On June 18, 2018, Justice Bannon of New York County Supreme Court issued a decision in Union Mut. Fire Ins. Co. v. 72nd Forest Hills Ass’n, 2018 NY Slip Op 31265(U), holding that an insurance carrier properly rescinded a commercial liability policy, under Insurance Law § 3105(a), based on material misrepresentations in the insurance application. The Court also granted summary judgment for the carrier on the separate ground of “accord and satisfaction,” finding that the insured consented to the rescission by accepting and depositing a check from the insurance company returning the policy premium.
72nd Forest Hills Ass’n, involved a commercial liability policy purchased by the owner of a property in Queens, New York. The insured submitted a claim after a tenant at the building fell on an interior staircase and suffered injuries. The insurer disclaimed coverage, claiming that the insurance application materially misrepresented the nature of the risk. The underwriter testified that “after an applicant submits an on-line application, a computer program assigns a classification code . . . which represents the classification of the risk, or type of property, to be insured.” Based on the insured’s description of the property as “three apartment units and a commercial unit,” the computer program designated the subject property as a three-family dwelling.” In the course of investigating the claim, however, the insurer determined that the building had “four rooms for rent where tenants shared a common kitchen and bathroom,” and a commercial tenant occupied the ground floor. The underwriter “likened such arrangements to student housing or boarding or rooming houses,” and stated that the insurer “would not have issued an insurance policy to the defendant if it had been aware of these facts, as the underwriting guidelines specifically excluded student housing.”
Justice Bannon granted summary judgment to the insurer on the claim for rescission, explaining:
“A misrepresentation is a false representation, and the facts misrepresented are those facts which make the representation false.” Insurance Law§ 3105(a). A misrepresentation is considered “material” if an insurer would not have issued the policy had it known of the misrepresented facts. Insurance Law § 3105(b) (1). The materiality of a misrepresentation is ordinarily a question of fact for a jury, but if there is clear and uncontradicted evidence concerning materiality, then the question becomes a matter of law for the court.
Insurance Law § 3105 permits an insurer to rescind a policy where the application contains a material misrepresentation. Rescission may be based upon an intentional misrepresentation or an innocent misrepresentation. An insurer need only show that a misrepresentation substantially thwarts the purpose for which the information is demanded and induces action which the insurance company might otherwise not have taken. . . .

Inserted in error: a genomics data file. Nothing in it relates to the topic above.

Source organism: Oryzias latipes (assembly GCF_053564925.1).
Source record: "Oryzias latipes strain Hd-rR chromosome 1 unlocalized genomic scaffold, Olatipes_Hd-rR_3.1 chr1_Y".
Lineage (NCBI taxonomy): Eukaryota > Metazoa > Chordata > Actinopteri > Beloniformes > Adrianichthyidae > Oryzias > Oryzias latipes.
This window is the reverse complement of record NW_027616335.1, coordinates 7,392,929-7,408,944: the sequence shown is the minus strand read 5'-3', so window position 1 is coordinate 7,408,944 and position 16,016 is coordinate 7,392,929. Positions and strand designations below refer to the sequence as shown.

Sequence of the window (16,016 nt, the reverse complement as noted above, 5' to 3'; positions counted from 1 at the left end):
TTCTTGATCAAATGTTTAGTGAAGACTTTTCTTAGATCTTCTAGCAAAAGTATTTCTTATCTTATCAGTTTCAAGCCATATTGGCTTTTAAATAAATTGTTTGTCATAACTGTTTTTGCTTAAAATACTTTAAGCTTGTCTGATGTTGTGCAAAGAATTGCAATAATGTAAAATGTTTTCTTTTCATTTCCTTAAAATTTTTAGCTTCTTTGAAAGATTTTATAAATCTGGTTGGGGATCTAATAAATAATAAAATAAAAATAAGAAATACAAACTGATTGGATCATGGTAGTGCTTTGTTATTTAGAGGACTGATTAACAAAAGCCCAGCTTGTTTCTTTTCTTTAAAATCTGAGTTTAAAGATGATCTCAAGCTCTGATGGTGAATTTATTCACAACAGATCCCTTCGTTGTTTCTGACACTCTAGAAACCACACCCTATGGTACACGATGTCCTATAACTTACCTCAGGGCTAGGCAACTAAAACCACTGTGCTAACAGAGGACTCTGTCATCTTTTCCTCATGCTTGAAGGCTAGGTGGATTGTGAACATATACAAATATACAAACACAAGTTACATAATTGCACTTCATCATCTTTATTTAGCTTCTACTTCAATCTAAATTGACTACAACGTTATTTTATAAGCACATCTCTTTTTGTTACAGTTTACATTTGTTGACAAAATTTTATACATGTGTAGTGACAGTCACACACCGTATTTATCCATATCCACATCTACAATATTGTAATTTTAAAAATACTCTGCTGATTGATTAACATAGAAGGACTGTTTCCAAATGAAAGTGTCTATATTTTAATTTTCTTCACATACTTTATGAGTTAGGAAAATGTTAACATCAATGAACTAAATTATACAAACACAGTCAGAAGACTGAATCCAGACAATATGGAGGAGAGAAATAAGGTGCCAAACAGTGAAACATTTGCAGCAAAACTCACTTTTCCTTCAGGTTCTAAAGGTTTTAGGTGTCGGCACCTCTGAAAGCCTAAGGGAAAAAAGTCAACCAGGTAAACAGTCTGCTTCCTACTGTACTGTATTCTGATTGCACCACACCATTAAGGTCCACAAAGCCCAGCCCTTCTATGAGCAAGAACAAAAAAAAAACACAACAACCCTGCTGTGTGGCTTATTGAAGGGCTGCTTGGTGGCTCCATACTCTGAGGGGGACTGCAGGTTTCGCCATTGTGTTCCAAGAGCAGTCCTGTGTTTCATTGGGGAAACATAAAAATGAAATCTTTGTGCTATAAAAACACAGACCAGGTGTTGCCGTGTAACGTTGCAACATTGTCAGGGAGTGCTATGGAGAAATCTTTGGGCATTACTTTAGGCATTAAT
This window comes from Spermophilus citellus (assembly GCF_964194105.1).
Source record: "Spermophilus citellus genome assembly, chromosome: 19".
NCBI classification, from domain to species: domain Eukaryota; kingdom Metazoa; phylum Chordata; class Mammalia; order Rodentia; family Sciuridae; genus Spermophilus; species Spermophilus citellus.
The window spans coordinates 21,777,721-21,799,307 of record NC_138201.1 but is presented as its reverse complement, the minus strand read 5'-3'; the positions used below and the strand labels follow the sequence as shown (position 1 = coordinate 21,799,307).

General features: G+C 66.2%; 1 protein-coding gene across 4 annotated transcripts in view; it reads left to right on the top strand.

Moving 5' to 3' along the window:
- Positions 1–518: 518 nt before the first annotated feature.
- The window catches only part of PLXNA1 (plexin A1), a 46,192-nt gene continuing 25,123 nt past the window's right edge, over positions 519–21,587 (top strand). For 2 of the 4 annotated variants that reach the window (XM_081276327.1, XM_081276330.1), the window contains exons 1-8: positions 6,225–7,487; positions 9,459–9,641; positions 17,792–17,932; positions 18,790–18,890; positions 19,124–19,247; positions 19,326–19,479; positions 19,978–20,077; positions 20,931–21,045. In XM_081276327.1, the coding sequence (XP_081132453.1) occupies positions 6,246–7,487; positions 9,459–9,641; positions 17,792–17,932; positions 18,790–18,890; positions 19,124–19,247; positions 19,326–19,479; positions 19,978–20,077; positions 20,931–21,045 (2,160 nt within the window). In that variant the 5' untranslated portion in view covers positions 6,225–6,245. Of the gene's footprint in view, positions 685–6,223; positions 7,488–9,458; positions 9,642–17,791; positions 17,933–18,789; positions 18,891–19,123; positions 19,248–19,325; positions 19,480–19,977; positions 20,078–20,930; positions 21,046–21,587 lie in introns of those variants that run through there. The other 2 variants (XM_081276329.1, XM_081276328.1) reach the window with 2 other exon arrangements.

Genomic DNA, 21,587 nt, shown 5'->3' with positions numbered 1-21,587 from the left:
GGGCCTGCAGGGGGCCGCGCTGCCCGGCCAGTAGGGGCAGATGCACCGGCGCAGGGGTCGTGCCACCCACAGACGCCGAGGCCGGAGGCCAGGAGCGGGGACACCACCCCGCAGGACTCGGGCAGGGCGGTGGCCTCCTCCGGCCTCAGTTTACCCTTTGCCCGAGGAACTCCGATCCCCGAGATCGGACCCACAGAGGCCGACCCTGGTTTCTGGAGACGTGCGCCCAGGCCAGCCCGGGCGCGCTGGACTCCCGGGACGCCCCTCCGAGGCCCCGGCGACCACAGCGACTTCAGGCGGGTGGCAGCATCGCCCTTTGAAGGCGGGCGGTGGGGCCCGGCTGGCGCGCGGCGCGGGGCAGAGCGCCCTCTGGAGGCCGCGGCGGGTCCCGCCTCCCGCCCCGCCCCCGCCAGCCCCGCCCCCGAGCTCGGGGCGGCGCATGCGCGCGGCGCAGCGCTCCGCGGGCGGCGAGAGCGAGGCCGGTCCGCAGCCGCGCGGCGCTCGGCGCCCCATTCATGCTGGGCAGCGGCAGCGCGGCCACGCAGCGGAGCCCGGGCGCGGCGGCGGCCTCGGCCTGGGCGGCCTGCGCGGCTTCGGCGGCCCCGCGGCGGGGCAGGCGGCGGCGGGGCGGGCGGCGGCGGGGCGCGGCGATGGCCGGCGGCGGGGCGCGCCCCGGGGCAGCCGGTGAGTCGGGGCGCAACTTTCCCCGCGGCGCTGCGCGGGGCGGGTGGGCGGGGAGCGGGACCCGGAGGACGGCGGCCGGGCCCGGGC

Any ambiguity in the language of an insurance policy must be construed against the insurer and in favor of coverage. Thus, an answer to an ambiguous question on an insurance application cannot form the basis for a claim of misrepresentation. Here, however, the defendant has not demonstrated that the application question requesting information as to the total number of apartment units
was ambiguous. Moreover, contrary to the defendant’s assertion, the plaintiff was entitled to rely on  sworn testimony [from the insured’s in-house counsel] that the subject premises consisted of four single rooms and a commercial unit. . . .
In any event, the defendant did not submit an affidavit from [the insured] attesting to his understanding of the questions or asserting that he was misled by unclear language. The quote for the insurance premium and the policy itself reveal unequivocally that [the insured] represented on the application that there were three discrete apartment units in the building.
The Court also granted summary judgment to the insurer on the separate ground of accord and satisfaction, explaining:
An accord and satisfaction will only be found where there is a clear manifestation of intent by the parties that the payment was made, and accepted, in full satisfaction of the claim. The defendant does not deny having accepted and cashed the check tendered to it by plaintiff in full refund of its insurance premium. The letter accompanying the plaintiff’s remittance of the check in this action clearly stated that cashing of the check was “an accord and satisfaction, meaning that you do not dispute [plaintiff’s] rescission of the policy.” Under no view of the facts is it reasonable to conclude that the defendant was unaware of the consequence of cashing the check.
Thus, even if the policy were not deemed to be void ab initio, the policy must be deemed rescinded as of July 12, 2016, which is the date that the defendant cashed the refund check.
The insured here could definitely have benefited from the advice of coverage counsel early in the process. This was not a case of fraud — which is not required to rescind a policy for material misrepresentation — but very likely an honest misinterpretation of the online insurance application (is a “habitable unit” a stand-alone apartment, or a room available for rent?).
The acceptance of the premium refund check was also ill-advised, if the insured wanted to challenge the rescission of the policy. Notably, New York law is evenhanded on this point: an insurer can waive a rescission claim if it accepts premium payments from the insured after learning of facts that it believes entitles it to rescind the policy. See, e.g., Security Mutual Life Ins. Co. of N.Y. v. Rodriguez, 65 A.D.3d 1, 7, 880 N.Y.S.2d 619, 623 (1st Dep’t 2009).